Last night, I wrote about Senator Joe Lieberman’s appearance at a panel discussion on John McCain’s foreign policy. Lieberman’s appearance made the news, but some of the most notable comments actually came from Robert “Bud” McFarlane, the former national security adviser to Ronald Reagan and current member of the McCain campaign’s national security advisory board. (He also pleaded guilty to charges of misleading Congress in connection with the Iran-Contra affair, but that’s another story.)
In speaking about relations with Russia, McFarlane called its government a “criminal regime” and “Russian thugs,” and suggested freezing the bank accounts of Vladimir Putin and others. Whatever the merits, it’s mighty undiplomatic language—and an indication of how the old Cold Warriors, and their rhetoric, have made a comeback since the outbreak of the Georgian conflict last month.
Here’s what McFarlane said:
“What you have to do is think what kind of government is this Russian government? What are its motives, what inspires a basically criminal regime? And how can you squeeze that? What are its vulnerabilities? And I think you have to consider getting to the point of locking the accounts of people who are stealing literally billions of dollars from the Russian state through control of its energy resources, working with allies to freeze those accounts, curtail or seriously inhibit Russia’s access to capital markets.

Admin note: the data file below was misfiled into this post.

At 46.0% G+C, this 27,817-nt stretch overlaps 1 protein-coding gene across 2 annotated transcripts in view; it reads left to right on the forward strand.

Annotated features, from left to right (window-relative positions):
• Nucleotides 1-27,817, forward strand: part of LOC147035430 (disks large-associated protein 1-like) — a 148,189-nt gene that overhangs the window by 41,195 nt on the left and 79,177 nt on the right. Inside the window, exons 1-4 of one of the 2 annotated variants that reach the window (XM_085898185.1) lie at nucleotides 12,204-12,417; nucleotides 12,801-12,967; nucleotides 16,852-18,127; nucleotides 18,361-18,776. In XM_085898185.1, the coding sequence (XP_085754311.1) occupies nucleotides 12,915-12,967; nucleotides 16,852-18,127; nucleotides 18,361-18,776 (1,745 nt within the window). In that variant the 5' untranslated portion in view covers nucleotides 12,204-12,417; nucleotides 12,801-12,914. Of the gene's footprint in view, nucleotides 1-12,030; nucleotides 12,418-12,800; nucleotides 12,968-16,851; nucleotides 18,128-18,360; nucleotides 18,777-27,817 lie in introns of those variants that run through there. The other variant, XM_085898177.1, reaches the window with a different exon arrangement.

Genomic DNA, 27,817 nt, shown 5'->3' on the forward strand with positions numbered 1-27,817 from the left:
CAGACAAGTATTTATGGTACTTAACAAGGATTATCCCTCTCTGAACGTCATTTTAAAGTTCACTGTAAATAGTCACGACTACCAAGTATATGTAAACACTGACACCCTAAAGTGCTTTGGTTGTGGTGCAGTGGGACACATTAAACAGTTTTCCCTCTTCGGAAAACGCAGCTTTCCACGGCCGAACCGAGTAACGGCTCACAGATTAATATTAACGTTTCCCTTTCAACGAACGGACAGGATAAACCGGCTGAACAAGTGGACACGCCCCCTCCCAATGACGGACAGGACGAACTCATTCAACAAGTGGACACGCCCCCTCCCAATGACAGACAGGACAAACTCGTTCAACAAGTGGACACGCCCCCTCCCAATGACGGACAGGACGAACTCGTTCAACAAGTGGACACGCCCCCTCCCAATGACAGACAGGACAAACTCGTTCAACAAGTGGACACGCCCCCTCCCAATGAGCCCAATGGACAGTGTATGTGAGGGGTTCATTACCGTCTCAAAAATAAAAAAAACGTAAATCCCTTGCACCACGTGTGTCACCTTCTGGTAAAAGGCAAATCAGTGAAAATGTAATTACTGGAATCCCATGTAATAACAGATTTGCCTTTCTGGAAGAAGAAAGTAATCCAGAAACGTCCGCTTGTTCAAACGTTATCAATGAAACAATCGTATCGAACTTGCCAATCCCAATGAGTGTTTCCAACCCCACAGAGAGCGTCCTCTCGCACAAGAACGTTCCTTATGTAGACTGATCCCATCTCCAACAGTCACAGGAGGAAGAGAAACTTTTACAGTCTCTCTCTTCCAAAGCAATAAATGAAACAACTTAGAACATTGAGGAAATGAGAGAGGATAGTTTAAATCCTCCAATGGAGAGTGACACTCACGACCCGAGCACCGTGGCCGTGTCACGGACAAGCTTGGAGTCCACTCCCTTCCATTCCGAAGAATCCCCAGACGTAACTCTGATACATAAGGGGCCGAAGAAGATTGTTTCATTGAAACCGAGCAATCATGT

”The reaction in the world to what Russia has done in Georgia drove the Russian stock market down 30 percent in the space of a week’s time, and that must have been a sobering experience for one or two oligarchs who are heavily invested in the Russian stock market. So focusing on financial vulnerabilities is an important use of, call it soft power, or putting a real squeeze on Russia. I think however we do have to not just govern alone, and here again is something that Senator McCain has stressed and that is listening to allies and working closely with them.
”I think the nature of the current leadership of Russia—Putin, Medvedev, is thoroughly self-serving personally with very little regard for the Russian people.”
McFarlane mentioned that in his current job—he runs a consulting group called McFarlane Associates, Inc.—he’s had a chance to work in Russia.
“The next generation of Russians are people who have learned from the Internet and travel, through communications, what the West offers. They’re much more Western-oriented and I think they’ll govern far better. But we do have to get through this generation of Russian thugs. And I think that we must take tough measures to put a real squeeze on these individuals.”